Charles Drago

A Certain Arrogance

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Introduction to A Certain Arrogance

[NOTE: I have corrected typesetting errors present in the earliest printings and otherwise modestly refined prose in dire need of same.]

To Withdraw From the Tumult of Cemeteries

By Charles R. Drago

human kind

Cannot bear very much reality

-- T. S. Eliot, “Burnt Norton,” Four Quartets

Let me be clear from the outset: A Certain Arrogance is no more or less “about” the assassination of John F. Kennedy than cancer surgery is “about” the tumor.

George Michael Evica, one of the preeminent prosectors of the malignant growth that disfigured the American body politic on November 22, 1963, for decades has focused his intellect and intuition on the search for a cure for the underlying disease. In the course of forty years of research, analysis, writing, broadcasting, and teaching, he has followed its devastating metastasis through the vital organs of politics (deep and otherwise) to the extremities of business, culture, and religion. All the while he has cut away necrotic tissue and struggled valiantly, in the company of a surgical team as distinguished as it is obscure, to keep the patient alive.

Professor Evica, author of And We Are All Mortal: New Evidence and Analysis in the Assassination of John F. Kennedy (1975; University of Hartford), can be numbered among the most honored of the so-called second generation of Kennedy assassination researchers. Their labors to refine, reinforce, expand upon, and draw attention to the discoveries of their predecessors validate this direct statement of fact:

Anyone with reasonable access to the evidence in the homicide of JFK who does not conclude that the act was the consequence of a criminal conspiracy is cognitively impaired and/or complicit in the crime.

Conspiracy in the Kennedy killing is as well-established an historical truth as is the Holocaust. Further, those in a position to know this truth who nonetheless choose to deny it in service to the darkest political and cultural agendas are morally akin to Holocaust deniers.

A Certain Arrogance stands as Professor Evica’s response to the unavoidable question: How do we define and effect justice in the wake of the world-historic tragedy in Dallas?

Clearly he understands that, at this late date, being content merely to identify and, if possible, prosecute the conspiracy’s sponsors, facilitators, and mechanics would amount to hollow acts of vengeance. Cleaning and closing the wound while leaving the disease to spread is simply not a survivable option.

With the nobility of knowledge comes obligation: How can we utilize all that has been learned through our post-Dallas experiences to heal and immunize the long-suffering victims of the malady of which the assassination of John F. Kennedy is but the most widely appreciated and putrescent manifestation?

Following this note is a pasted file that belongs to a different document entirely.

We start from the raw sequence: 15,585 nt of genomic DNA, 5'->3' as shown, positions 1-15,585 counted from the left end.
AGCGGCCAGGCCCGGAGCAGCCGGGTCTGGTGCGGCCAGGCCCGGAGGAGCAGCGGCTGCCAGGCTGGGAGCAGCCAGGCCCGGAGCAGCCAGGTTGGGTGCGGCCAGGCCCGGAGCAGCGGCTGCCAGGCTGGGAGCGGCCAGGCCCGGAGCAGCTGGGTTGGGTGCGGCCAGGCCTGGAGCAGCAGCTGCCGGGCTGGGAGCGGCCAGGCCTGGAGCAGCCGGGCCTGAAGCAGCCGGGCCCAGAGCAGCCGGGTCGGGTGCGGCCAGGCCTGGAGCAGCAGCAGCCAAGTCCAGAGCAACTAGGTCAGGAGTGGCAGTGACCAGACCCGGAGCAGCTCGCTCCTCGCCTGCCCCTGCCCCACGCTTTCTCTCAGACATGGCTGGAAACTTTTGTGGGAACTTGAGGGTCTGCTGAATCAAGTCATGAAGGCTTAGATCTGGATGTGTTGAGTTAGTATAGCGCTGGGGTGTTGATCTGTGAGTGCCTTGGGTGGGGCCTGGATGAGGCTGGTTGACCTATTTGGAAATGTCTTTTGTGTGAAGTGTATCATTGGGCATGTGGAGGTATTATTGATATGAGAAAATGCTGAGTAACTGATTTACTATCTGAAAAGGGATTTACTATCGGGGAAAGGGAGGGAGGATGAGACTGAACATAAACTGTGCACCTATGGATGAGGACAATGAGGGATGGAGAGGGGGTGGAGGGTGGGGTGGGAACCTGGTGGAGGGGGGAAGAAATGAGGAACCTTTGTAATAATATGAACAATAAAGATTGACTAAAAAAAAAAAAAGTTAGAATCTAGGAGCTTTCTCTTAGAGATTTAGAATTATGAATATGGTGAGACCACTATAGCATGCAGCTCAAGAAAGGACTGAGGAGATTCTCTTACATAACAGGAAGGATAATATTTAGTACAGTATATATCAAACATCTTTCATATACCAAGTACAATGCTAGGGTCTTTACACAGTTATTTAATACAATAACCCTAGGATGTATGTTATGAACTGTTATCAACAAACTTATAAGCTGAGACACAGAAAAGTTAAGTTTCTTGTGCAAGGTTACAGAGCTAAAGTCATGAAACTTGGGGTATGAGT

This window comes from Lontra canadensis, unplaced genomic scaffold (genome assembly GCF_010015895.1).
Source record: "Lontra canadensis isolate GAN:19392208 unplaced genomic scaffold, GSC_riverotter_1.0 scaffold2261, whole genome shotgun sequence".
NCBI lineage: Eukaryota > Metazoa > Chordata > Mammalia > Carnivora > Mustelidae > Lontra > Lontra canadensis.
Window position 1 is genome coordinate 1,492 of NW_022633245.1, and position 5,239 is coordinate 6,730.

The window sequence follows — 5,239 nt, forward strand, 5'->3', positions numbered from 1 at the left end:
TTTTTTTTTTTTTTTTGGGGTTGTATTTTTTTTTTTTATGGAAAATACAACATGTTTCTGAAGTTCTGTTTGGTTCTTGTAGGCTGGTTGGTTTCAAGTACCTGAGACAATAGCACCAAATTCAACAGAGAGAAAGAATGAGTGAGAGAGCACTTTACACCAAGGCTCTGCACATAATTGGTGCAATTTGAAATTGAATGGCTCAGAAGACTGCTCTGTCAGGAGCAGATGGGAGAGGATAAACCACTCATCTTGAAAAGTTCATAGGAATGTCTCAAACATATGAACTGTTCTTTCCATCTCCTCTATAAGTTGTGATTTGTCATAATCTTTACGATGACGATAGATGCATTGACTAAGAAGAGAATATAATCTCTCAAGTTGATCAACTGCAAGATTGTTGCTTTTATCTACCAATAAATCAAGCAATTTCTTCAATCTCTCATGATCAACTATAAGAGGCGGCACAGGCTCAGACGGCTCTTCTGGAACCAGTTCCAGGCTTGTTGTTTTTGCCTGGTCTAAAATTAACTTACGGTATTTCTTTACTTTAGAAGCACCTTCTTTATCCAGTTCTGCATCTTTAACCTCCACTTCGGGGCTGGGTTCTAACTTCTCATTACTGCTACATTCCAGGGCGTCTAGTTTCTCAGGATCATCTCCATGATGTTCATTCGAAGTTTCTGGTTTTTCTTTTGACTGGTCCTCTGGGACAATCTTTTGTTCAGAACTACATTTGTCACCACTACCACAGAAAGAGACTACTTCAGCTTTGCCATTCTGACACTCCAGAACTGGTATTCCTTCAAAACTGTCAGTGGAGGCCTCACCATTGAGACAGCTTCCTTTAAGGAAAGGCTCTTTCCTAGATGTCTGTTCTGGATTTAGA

The method by which Professor Evica honors his noblesse oblige is, at first blush, hardly novel. Like many other researchers, he has chosen to begin his exploration by focusing on an aspect of the complex life of the lead character in the assassination drama, Lee Harvey Oswald. To carry the cancer metaphor forward: Think of the falsely accused killer as a tumor cell whose sojourn through the host organism in theory can be traced back to its source.

Oswald’s movements, however, are not easily discerned. False trails and feints abound. Promising clues have been obscured by a host of ham-handed interlopers and sinister obfuscators.

Rather than traverse well-worn pathways, Professor Evica sets out by following one of the few remaining under-examined passages of an otherwise over-mapped life. His uniquely painstaking investigation of Oswald’s involvement with Albert Schweitzer College (hereinafter ASC), including the processes and implications of his application, acceptance, and nonattendance, has led both to major discoveries and to significant refinements of previously developed hypotheses.

In the former category our attention is drawn to what Professor Evica terms “one of U.S. intelligence’s last important secrets,” the involvement by the Central Intelligence Agency and psychological operations (psyops) in student and youth organizations – especially those with religious affiliations.

The U.S. government’s faith-based initiatives, it seems, did not originate with George W. Bush’s alleged administration.

As he meticulously follows Oswald’s ASC paper trail, the author is led not toward the Swiss campus, but rather into brick walls and empty rooms. A prime example: Oswald applied to the college on March 19, 1959. Less than two months later, when the chairman of ASC’s American Admissions Committee (and, at the time, the pastor of the First Unitarian Church of Providence, Rhode Island) submitted to Switzerland the applications and related materials of prospective American students, Oswald’s folder was included.

Today those documents – critically important evidence in the investigation of the crime of the 20th century – do not exist in any official repository. This in spite of the fact that copies, or perhaps even originals, were in the Providence ASC file seized by the FBI after the assassination. This troubling absence, within a broader context fully substantiated in A Certain Arrogance, inevitably leads the author to conclude that Oswald’s application to ASC is “a still-protected American intelligence operation.”